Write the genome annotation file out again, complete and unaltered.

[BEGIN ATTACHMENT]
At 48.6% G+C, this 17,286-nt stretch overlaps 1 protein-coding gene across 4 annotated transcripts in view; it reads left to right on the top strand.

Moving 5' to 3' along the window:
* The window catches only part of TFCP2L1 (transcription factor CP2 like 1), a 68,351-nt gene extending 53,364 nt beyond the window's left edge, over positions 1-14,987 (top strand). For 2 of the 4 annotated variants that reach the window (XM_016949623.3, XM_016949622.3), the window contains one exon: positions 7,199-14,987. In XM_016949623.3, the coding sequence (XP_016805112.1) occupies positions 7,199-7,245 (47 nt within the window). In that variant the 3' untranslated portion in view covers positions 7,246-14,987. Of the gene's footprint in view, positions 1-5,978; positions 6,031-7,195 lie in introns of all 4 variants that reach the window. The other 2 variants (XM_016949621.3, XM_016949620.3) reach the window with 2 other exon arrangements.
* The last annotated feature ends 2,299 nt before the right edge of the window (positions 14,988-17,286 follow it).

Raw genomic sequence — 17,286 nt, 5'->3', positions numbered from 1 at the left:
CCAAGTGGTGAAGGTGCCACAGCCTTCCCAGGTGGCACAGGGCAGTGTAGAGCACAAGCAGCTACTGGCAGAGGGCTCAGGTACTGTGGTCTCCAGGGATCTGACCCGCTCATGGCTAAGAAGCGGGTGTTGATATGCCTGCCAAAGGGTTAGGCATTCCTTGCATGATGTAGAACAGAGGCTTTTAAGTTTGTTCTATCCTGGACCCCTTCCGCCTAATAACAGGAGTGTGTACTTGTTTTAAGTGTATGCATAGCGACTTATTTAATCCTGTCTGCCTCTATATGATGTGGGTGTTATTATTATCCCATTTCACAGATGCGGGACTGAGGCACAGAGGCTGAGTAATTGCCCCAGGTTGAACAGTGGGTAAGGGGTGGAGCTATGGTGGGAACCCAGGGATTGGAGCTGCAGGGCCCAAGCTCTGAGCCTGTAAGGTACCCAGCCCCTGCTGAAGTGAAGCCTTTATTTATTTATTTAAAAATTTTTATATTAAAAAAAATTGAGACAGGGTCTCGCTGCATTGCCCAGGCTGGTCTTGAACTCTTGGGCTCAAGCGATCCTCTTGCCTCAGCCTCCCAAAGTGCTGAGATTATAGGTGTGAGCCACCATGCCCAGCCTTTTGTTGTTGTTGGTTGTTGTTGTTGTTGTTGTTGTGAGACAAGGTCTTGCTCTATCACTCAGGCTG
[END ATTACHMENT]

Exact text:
At 48.6% G+C, this 17,286-nt stretch overlaps 1 protein-coding gene across 4 annotated transcripts in view; it reads left to right on the top strand.

Moving 5' to 3' along the window:
* The window catches only part of TFCP2L1 (transcription factor CP2 like 1), a 68,351-nt gene extending 53,364 nt beyond the window's left edge, over positions 1-14,987 (top strand). For 2 of the 4 annotated variants that reach the window (XM_016949623.3, XM_016949622.3), the window contains one exon: positions 7,199-14,987. In XM_016949623.3, the coding sequence (XP_016805112.1) occupies positions 7,199-7,245 (47 nt within the window). In that variant the 3' untranslated portion in view covers positions 7,246-14,987. Of the gene's footprint in view, positions 1-5,978; positions 6,031-7,195 lie in introns of all 4 variants that reach the window. The other 2 variants (XM_016949621.3, XM_016949620.3) reach the window with 2 other exon arrangements.
* The last annotated feature ends 2,299 nt before the right edge of the window (positions 14,988-17,286 follow it).

Raw genomic sequence — 17,286 nt, 5'->3', positions numbered from 1 at the left:
CCAAGTGGTGAAGGTGCCACAGCCTTCCCAGGTGGCACAGGGCAGTGTAGAGCACAAGCAGCTACTGGCAGAGGGCTCAGGTACTGTGGTCTCCAGGGATCTGACCCGCTCATGGCTAAGAAGCGGGTGTTGATATGCCTGCCAAAGGGTTAGGCATTCCTTGCATGATGTAGAACAGAGGCTTTTAAGTTTGTTCTATCCTGGACCCCTTCCGCCTAATAACAGGAGTGTGTACTTGTTTTAAGTGTATGCATAGCGACTTATTTAATCCTGTCTGCCTCTATATGATGTGGGTGTTATTATTATCCCATTTCACAGATGCGGGACTGAGGCACAGAGGCTGAGTAATTGCCCCAGGTTGAACAGTGGGTAAGGGGTGGAGCTATGGTGGGAACCCAGGGATTGGAGCTGCAGGGCCCAAGCTCTGAGCCTGTAAGGTACCCAGCCCCTGCTGAAGTGAAGCCTTTATTTATTTATTTAAAAATTTTTATATTAAAAAAAATTGAGACAGGGTCTCGCTGCATTGCCCAGGCTGGTCTTGAACTCTTGGGCTCAAGCGATCCTCTTGCCTCAGCCTCCCAAAGTGCTGAGATTATAGGTGTGAGCCACCATGCCCAGCCTTTTGTTGTTGTTGGTTGTTGTTGTTGTTGTTGTTGTGAGACAAGGTCTTGCTCTATCACTCAGGCTG